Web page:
Contemporary Decorations

TurquoiseTomorrow is the last day of Christmas and traditionally all the festive decorations will be taken down.

Going-blueSince early December there has been a contemporary Christmas Tree erected outside the University of Suffolk on the Ipswich Waterfront.

Blue-green-tree-IpswichFeaturing a gradually changing lighting scheme it has attracted plenty of attention and quite a few people have been taking photographs.

green-goldIt is interesting to see non-traditional displays. This one is all about lighting up the winter evenings as it references a traditional tree without being a chopped down fir.

Going-greenI saw it being erected and was unsure about its appearance, but once night fell and the lights were switched on I thought the subtly changing colours were rather beautiful.

Scale-tree
Hard to grasp the scale, but easier with a human in shot!

Christmas is about traditions, but it is pleasing to see new contemporary, festive interpretations too.

 

Dragon Hall and the Ghosts of a Medieval Christmas

Dragon Hall Norwich medieval
Dragon Hall, King St, Norwich.
Timber & brick 15th-century medieval trading hall originally known as Splytts.
c.1430s
Community traditions are subject to the vagueries of fashion just as any other aspects of human society. A month ago I mentioned Mummers and a rural tradition that eventually became part of a Royal Christmas for Edward III. This Christmas tradition has ebbed and flowed in popularity across the centuries. It had been widely practised across England through the 18th and 19th centuries, but largely faded as a regular community activity with the onset of the First World War.

timber crown post roof
The medieval timber crown-post roof of Dragon Hall.
So it was with curiosity I went to Dragon Hall in Norwich to see some contemporary mummers. Local volunteer/supporters of the restored medieval hall, now a museum and tourist attraction, decided to revive some mumming entertainment. They performed a light-hearted, rhyming version of St George and the Dragon, a popular theme at Christmas for a mummers’ play. I expect this theme would no doubt have found favour with the successful merchant and alderman, Robert Toppes who had funded the building of the 15th-century Splytts (Dragon Hall) and had been a member of the Guild of St George.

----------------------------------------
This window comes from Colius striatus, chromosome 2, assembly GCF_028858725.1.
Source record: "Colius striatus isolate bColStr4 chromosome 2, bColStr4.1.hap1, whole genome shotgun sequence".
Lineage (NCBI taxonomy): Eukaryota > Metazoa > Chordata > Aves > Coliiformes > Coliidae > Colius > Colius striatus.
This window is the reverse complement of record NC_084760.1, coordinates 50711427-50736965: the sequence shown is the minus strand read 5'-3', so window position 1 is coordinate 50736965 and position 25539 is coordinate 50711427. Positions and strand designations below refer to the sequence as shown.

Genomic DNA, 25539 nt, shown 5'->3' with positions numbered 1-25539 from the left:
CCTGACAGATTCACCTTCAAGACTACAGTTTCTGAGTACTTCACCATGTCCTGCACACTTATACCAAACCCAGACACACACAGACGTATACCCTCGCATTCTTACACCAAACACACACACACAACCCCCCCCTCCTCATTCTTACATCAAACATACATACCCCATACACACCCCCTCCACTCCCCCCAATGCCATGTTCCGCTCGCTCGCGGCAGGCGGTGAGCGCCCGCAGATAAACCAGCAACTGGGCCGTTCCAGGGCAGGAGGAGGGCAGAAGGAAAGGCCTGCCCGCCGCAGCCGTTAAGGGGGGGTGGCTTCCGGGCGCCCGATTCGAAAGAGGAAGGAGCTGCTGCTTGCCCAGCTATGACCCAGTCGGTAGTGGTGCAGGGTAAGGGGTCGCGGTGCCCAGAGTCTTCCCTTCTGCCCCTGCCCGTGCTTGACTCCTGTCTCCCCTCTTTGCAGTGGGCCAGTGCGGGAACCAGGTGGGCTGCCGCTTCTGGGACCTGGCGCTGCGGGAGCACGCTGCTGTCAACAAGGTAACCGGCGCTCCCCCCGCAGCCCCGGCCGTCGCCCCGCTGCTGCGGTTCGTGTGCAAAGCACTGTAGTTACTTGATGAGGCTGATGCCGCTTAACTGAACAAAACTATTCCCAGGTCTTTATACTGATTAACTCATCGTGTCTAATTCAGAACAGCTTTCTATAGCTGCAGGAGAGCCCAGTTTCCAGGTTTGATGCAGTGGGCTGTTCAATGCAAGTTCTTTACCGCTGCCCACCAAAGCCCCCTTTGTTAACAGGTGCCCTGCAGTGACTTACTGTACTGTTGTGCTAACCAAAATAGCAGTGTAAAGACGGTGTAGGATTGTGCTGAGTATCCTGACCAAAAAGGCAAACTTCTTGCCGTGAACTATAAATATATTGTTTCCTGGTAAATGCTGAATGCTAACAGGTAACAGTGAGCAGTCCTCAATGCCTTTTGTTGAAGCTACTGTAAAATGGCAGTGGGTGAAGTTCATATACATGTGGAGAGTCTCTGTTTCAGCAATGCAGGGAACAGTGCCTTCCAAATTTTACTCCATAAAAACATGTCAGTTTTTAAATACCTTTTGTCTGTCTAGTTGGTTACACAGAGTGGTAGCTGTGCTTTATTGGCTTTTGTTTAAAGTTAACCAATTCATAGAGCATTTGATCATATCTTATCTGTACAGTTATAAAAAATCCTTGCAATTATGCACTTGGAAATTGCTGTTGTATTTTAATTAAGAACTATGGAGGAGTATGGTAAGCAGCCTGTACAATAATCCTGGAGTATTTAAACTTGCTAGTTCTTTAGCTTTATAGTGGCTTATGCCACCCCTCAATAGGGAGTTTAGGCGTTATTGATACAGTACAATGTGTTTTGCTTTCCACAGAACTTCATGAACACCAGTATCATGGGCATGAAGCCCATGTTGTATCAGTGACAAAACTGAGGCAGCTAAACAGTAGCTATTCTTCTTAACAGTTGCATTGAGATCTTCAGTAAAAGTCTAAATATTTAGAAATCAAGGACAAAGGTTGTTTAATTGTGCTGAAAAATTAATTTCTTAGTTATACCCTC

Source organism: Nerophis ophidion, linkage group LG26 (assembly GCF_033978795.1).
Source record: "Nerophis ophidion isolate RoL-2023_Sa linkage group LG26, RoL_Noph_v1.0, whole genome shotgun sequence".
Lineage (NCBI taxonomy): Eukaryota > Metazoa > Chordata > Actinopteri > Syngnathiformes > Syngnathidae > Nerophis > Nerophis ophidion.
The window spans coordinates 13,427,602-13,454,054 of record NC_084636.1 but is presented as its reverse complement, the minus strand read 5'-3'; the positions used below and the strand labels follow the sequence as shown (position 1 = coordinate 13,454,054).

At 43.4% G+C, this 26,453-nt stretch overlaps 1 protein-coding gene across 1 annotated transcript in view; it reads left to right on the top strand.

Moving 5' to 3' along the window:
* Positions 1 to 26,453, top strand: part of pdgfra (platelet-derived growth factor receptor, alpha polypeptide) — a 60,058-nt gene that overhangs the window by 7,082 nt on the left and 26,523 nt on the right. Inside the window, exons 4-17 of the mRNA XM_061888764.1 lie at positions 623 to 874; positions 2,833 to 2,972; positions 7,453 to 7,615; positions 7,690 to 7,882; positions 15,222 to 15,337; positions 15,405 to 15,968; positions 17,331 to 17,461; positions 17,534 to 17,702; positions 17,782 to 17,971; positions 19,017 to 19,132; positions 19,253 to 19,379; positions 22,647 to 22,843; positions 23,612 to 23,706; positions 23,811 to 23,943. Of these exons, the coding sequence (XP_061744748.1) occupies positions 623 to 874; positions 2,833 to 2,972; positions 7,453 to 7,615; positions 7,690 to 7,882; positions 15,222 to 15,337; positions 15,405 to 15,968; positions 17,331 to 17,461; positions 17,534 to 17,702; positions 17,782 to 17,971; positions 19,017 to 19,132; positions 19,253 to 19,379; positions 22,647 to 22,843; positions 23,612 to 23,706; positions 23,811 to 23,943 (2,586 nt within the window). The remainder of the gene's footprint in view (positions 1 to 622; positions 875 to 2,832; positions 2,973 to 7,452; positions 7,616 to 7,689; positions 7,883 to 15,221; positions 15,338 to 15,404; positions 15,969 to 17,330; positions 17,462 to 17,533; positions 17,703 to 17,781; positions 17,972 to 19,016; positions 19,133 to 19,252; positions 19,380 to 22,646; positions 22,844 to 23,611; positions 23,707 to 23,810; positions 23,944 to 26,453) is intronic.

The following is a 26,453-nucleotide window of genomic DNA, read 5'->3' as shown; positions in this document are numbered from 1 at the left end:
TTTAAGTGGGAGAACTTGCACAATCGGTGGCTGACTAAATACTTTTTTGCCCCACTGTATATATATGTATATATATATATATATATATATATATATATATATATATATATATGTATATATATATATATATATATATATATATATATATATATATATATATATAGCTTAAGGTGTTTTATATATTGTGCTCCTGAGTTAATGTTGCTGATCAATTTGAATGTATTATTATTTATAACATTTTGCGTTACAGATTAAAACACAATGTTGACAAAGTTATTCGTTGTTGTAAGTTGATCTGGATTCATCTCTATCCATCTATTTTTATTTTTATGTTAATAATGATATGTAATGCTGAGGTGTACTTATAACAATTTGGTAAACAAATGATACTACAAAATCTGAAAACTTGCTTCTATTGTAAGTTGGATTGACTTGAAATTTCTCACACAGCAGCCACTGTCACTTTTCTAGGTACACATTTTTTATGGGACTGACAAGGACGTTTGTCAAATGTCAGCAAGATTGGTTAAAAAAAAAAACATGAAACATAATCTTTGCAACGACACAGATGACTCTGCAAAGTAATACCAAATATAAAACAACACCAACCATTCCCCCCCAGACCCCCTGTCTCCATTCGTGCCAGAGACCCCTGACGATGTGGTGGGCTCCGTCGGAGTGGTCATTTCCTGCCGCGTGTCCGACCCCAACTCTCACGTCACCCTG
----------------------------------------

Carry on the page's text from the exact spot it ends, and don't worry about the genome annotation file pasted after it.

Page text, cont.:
Alice or Joan-ToppesThe old village traditions of mummers’ plays were based on the death and re-birth theme. This theme was incorporated here not by the dragon being killed by St George, but by the death of St George. Having fought the dragon, poor old St George then has to fight a bully of a knight called, Slasher, who cheats and kills him with a much bigger sword. Luckily for St George, working within the traditional re-birth theme, a doctor armed with a magical potion brings him back to life. The play is introduced by ‘Little Johnny Jack his wife and family on his back’ and along with St George, Slasher and the Quack Doctor are all traditional mummers’ characters portrayed in Christmas shows from 18th-century Southern England. Often acted in disguise these performances allowed poorer members of the community to earn extra money during the festive season.

There was a homespun, local feel to the Dragon Hall performance in keeping with the informal roots of mumming. Although the mummers were costumed they didn’t have masks. I know it is difficult for actors (even professionals) to work from behind masks, but I think that the element of disguising would have added a medieval depth to the piece that the venue of Dragon Hall so invited.

Carved dragon
The carved dragon found in the roof timbers during the restoration of Dragon Hall.